Is Alright the Same as All Right?

A blog follower sent me an email questioning all right versus alright and when each should be used. The query arose at her weekly writers group gathering.

No one felt confident about the answer, so they reverted to what apparently is a common refrain when they hit a grammar roadblock: “Ask Kathy!”

Let’s begin by considering the meanings of all right.

all right as an adjective:

safe, well: Are you sure you’re all right now?

good, pleasing: My algebra teacher is an all right kind of guy.

satisfactory, agreeable: He thinks Chicago is all right, but he prefers Brooklyn.

all right as an adverb:

certainty, beyond doubt: He made the final touchdown, all right.

agreement, acceptance: It’s all right with me if you stay home.

satisfactorily: She did all right in the gymnastics tryouts.

Although some consider alright similar in meaning to all right, sources I checked do not consider it Standard English.

Some think alright is all right

Yet alright does have its defenders. See if you consider it acceptable in cases such as these:

adequate, permissible, satisfactory: Her answers were alright.

affirmative confirmation: Alright, I’ll join you for lunch.

Who remembers the popular soundtrack for “The Kids Are Alright,” originally released in 1979 by The Who?

Let’s pause to revisit the first of the above example. Does alright makes the statement clear?

Her answers were alright.

Were her answers all right as in all correct, or were they alright as in simply adequate?

What about all ready/already and all together/altogether?

To further complicate the all right versus alright question, let’s look at already and altogether. Why is alright not acceptable when already and altogether are?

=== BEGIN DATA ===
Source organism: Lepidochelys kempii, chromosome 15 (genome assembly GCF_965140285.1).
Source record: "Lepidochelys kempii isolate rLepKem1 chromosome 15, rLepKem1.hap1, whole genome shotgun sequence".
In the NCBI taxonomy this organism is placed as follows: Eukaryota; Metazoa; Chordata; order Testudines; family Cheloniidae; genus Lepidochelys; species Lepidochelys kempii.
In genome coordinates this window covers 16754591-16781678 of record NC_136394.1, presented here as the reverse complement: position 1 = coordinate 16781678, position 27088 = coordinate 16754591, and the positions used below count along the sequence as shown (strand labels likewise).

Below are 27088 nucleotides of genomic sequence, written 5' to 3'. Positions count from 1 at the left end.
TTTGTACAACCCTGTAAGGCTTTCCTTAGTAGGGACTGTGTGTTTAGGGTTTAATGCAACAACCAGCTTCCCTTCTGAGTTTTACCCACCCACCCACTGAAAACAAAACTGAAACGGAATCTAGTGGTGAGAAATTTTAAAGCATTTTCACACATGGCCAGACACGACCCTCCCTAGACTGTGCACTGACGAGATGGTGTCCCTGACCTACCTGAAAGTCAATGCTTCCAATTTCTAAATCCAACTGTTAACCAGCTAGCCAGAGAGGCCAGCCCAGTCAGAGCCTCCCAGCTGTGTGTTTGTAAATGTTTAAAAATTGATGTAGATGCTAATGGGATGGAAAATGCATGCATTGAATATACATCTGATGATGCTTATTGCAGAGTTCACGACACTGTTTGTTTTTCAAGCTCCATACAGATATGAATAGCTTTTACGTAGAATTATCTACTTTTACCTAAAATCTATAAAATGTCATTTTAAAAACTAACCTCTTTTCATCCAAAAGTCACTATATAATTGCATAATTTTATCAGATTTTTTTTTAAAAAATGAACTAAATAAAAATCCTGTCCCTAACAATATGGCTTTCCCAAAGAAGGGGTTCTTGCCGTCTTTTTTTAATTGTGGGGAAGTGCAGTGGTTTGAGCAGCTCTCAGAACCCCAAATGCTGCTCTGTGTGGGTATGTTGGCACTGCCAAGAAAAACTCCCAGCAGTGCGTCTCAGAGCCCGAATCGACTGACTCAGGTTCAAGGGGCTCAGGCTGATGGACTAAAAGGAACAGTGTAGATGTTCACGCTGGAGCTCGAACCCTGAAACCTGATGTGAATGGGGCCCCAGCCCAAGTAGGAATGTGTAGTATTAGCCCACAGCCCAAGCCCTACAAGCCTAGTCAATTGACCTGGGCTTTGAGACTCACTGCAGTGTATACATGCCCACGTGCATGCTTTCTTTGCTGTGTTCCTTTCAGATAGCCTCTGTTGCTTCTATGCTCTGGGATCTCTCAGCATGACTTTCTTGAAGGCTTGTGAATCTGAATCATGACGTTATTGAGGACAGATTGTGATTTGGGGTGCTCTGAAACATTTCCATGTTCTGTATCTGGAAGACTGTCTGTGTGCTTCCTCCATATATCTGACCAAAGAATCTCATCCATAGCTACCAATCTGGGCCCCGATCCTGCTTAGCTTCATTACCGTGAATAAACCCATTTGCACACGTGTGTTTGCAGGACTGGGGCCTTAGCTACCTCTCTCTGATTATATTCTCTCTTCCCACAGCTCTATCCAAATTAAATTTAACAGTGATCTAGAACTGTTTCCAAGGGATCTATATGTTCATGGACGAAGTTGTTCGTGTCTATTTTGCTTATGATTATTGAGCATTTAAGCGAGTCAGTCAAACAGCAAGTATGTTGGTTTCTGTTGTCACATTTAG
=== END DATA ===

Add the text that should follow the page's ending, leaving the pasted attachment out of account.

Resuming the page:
Consider the differences in meaning:

all ready: prepared
We’re all ready for our overnight camping trip.

already: previously
I can’t believe you’ve already been to town and back.

all together: in one place or in a group
We’re all together and excited to board the plane.

altogether: completely, entirely
She was altogether too tired to make the long drive again today.

The distinct differences in meaning help clarify why already and altogether are acceptable as one word. But because alright can have more than one meaning, it can be misinterpreted. That’s why I recommend sticking to the standard and widely accepted all right, especially in academic and business writing.

Even spellcheck agrees with me on this: Every use of alright in the Microsoft Word draft of this post was flagged, showing the correct use as all right.

We can’t ignore the abbreviated way we use language for texting, so we might see greater use — and greater acceptance — of alright over time. It’s not all right to altogether count out alright!

Reminder: I welcome your questions. They provide insight about puzzling grammar issues, helping me create relevant blogs: contact@ruthlesseditor.com

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Kathy Watson

Kathy Watson has a love/hate relationship with grammar; she loves words and the punctuation that helps them make sense, yet she hates those pesky rules. A self-proclaimed ruthless editor, she prefers standard usage guidelines of The Associated Press Stylebook. Her easy-to-use Grammar for People Who Hate Rules helps people write and speak with authority and confidence. She encourages and welcomes questions and comments. (Email)

2 thoughts on “Is Alright the Same as All Right?

  1. Martha Moffett

    I first started seeing the spelling “alright” after WWII when foreign films became common here. It was always spelled that way in English subtitles, because it saved a letter and a letterspace, and space was very tight in those translations. When people became used to seeing it that way, they began to spell it that way, and the more often it appeared, the more the spelling spread.

    1. Kathy WatsonKathy Watson Post author

      Martha, you make a good point about paying attention to how much space a word occupies. I think Associated Press style is full of practices that have as their foundation using a minimal amount of space. After all, publications want to cram as much news as possible into the space available. An example that correlates with your mention of movie titles is AP’s recommendation for headlines: “Use numerals for all numbers and single quotes for quotation marks.” Also: “US, UK, and UN (no periods).” It might seem minor, but if you save 20 or 30 spaces a page, you have room for a couple more sentences — or a bit more space for income-generating advertising! Thanks, Martha, for sharing your film history recollections.

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